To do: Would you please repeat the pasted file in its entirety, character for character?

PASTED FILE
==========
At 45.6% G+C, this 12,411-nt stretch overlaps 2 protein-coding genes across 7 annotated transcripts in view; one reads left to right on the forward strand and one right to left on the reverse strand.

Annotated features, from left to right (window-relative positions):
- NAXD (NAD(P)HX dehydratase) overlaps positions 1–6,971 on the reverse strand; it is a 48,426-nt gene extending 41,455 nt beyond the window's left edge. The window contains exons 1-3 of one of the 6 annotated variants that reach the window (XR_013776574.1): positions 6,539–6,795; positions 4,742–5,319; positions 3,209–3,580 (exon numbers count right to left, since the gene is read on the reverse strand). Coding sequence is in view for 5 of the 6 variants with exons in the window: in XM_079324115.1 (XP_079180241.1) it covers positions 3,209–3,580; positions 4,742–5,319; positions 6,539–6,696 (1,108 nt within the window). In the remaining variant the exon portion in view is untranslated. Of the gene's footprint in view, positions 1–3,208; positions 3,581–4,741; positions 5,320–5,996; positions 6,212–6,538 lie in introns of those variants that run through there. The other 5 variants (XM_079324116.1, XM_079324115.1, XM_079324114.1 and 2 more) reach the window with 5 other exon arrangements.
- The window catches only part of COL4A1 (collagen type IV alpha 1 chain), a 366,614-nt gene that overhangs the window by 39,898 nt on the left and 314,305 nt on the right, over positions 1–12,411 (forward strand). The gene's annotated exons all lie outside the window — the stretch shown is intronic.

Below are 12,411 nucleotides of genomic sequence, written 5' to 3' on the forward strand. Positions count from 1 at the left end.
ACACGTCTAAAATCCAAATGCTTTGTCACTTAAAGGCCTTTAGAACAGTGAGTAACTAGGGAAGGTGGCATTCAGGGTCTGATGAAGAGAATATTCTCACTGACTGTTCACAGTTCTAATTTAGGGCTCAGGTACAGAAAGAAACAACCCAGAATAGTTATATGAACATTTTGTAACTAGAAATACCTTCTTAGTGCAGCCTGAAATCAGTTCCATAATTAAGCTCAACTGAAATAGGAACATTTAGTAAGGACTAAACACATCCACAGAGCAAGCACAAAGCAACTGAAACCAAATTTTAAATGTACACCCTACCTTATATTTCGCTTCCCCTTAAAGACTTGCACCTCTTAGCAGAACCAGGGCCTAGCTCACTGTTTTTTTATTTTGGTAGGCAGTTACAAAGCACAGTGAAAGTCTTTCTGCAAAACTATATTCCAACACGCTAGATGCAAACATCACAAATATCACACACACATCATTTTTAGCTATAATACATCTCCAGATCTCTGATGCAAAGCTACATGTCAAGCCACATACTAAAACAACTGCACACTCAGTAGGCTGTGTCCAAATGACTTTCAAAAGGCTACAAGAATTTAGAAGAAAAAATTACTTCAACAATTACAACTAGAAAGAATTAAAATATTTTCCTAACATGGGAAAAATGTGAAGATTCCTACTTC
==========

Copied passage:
At 45.6% G+C, this 12,411-nt stretch overlaps 2 protein-coding genes across 7 annotated transcripts in view; one reads left to right on the forward strand and one right to left on the reverse strand.

Annotated features, from left to right (window-relative positions):
- NAXD (NAD(P)HX dehydratase) overlaps positions 1–6,971 on the reverse strand; it is a 48,426-nt gene extending 41,455 nt beyond the window's left edge. The window contains exons 1-3 of one of the 6 annotated variants that reach the window (XR_013776574.1): positions 6,539–6,795; positions 4,742–5,319; positions 3,209–3,580 (exon numbers count right to left, since the gene is read on the reverse strand). Coding sequence is in view for 5 of the 6 variants with exons in the window: in XM_079324115.1 (XP_079180241.1) it covers positions 3,209–3,580; positions 4,742–5,319; positions 6,539–6,696 (1,108 nt within the window). In the remaining variant the exon portion in view is untranslated. Of the gene's footprint in view, positions 1–3,208; positions 3,581–4,741; positions 5,320–5,996; positions 6,212–6,538 lie in introns of those variants that run through there. The other 5 variants (XM_079324116.1, XM_079324115.1, XM_079324114.1 and 2 more) reach the window with 5 other exon arrangements.
- The window catches only part of COL4A1 (collagen type IV alpha 1 chain), a 366,614-nt gene that overhangs the window by 39,898 nt on the left and 314,305 nt on the right, over positions 1–12,411 (forward strand). The gene's annotated exons all lie outside the window — the stretch shown is intronic.

Below are 12,411 nucleotides of genomic sequence, written 5' to 3' on the forward strand. Positions count from 1 at the left end.
ACACGTCTAAAATCCAAATGCTTTGTCACTTAAAGGCCTTTAGAACAGTGAGTAACTAGGGAAGGTGGCATTCAGGGTCTGATGAAGAGAATATTCTCACTGACTGTTCACAGTTCTAATTTAGGGCTCAGGTACAGAAAGAAACAACCCAGAATAGTTATATGAACATTTTGTAACTAGAAATACCTTCTTAGTGCAGCCTGAAATCAGTTCCATAATTAAGCTCAACTGAAATAGGAACATTTAGTAAGGACTAAACACATCCACAGAGCAAGCACAAAGCAACTGAAACCAAATTTTAAATGTACACCCTACCTTATATTTCGCTTCCCCTTAAAGACTTGCACCTCTTAGCAGAACCAGGGCCTAGCTCACTGTTTTTTTATTTTGGTAGGCAGTTACAAAGCACAGTGAAAGTCTTTCTGCAAAACTATATTCCAACACGCTAGATGCAAACATCACAAATATCACACACACATCATTTTTAGCTATAATACATCTCCAGATCTCTGATGCAAAGCTACATGTCAAGCCACATACTAAAACAACTGCACACTCAGTAGGCTGTGTCCAAATGACTTTCAAAAGGCTACAAGAATTTAGAAGAAAAAATTACTTCAACAATTACAACTAGAAAGAATTAAAATATTTTCCTAACATGGGAAAAATGTGAAGATTCCTACTTC